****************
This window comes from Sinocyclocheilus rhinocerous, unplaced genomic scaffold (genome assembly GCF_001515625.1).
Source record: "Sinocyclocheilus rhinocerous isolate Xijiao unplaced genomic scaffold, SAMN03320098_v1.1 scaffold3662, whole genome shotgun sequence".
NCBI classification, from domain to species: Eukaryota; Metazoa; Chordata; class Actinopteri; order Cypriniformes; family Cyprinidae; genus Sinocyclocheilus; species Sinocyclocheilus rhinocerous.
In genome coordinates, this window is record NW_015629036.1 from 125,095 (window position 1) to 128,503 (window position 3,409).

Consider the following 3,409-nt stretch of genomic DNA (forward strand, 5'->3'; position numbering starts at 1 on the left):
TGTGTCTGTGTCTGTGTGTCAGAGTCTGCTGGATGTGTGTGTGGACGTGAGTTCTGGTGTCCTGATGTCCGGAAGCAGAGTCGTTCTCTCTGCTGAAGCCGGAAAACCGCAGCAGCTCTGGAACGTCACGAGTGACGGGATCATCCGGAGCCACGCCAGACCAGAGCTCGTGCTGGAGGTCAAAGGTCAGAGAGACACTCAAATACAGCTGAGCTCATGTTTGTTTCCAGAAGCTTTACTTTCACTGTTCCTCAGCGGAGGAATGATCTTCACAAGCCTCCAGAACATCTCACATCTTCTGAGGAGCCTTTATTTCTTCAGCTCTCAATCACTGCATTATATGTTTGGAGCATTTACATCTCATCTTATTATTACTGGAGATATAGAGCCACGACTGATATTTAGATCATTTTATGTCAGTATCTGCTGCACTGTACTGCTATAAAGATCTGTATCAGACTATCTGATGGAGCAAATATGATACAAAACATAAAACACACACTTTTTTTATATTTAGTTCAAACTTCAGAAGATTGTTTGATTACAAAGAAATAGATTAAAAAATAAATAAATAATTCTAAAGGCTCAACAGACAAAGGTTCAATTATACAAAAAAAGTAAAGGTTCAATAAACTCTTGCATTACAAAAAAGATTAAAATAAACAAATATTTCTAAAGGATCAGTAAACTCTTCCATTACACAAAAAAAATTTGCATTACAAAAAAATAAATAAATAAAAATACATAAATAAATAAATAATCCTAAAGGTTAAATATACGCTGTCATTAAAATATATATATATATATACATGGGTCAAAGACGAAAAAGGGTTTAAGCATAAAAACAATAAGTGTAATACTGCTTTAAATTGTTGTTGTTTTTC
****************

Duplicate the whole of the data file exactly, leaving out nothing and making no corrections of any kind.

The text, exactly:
This window comes from Sinocyclocheilus rhinocerous, unplaced genomic scaffold (genome assembly GCF_001515625.1).
Source record: "Sinocyclocheilus rhinocerous isolate Xijiao unplaced genomic scaffold, SAMN03320098_v1.1 scaffold3662, whole genome shotgun sequence".
NCBI classification, from domain to species: Eukaryota; Metazoa; Chordata; class Actinopteri; order Cypriniformes; family Cyprinidae; genus Sinocyclocheilus; species Sinocyclocheilus rhinocerous.
In genome coordinates, this window is record NW_015629036.1 from 125,095 (window position 1) to 128,503 (window position 3,409).

Consider the following 3,409-nt stretch of genomic DNA (forward strand, 5'->3'; position numbering starts at 1 on the left):
TGTGTCTGTGTCTGTGTGTCAGAGTCTGCTGGATGTGTGTGTGGACGTGAGTTCTGGTGTCCTGATGTCCGGAAGCAGAGTCGTTCTCTCTGCTGAAGCCGGAAAACCGCAGCAGCTCTGGAACGTCACGAGTGACGGGATCATCCGGAGCCACGCCAGACCAGAGCTCGTGCTGGAGGTCAAAGGTCAGAGAGACACTCAAATACAGCTGAGCTCATGTTTGTTTCCAGAAGCTTTACTTTCACTGTTCCTCAGCGGAGGAATGATCTTCACAAGCCTCCAGAACATCTCACATCTTCTGAGGAGCCTTTATTTCTTCAGCTCTCAATCACTGCATTATATGTTTGGAGCATTTACATCTCATCTTATTATTACTGGAGATATAGAGCCACGACTGATATTTAGATCATTTTATGTCAGTATCTGCTGCACTGTACTGCTATAAAGATCTGTATCAGACTATCTGATGGAGCAAATATGATACAAAACATAAAACACACACTTTTTTTATATTTAGTTCAAACTTCAGAAGATTGTTTGATTACAAAGAAATAGATTAAAAAATAAATAAATAATTCTAAAGGCTCAACAGACAAAGGTTCAATTATACAAAAAAAGTAAAGGTTCAATAAACTCTTGCATTACAAAAAAGATTAAAATAAACAAATATTTCTAAAGGATCAGTAAACTCTTCCATTACACAAAAAAAATTTGCATTACAAAAAAATAAATAAATAAAAATACATAAATAAATAAATAATCCTAAAGGTTAAATATACGCTGTCATTAAAATATATATATATATATACATGGGTCAAAGACGAAAAAGGGTTTAAGCATAAAAACAATAAGTGTAATACTGCTTTAAATTGTTGTTGTTTTTC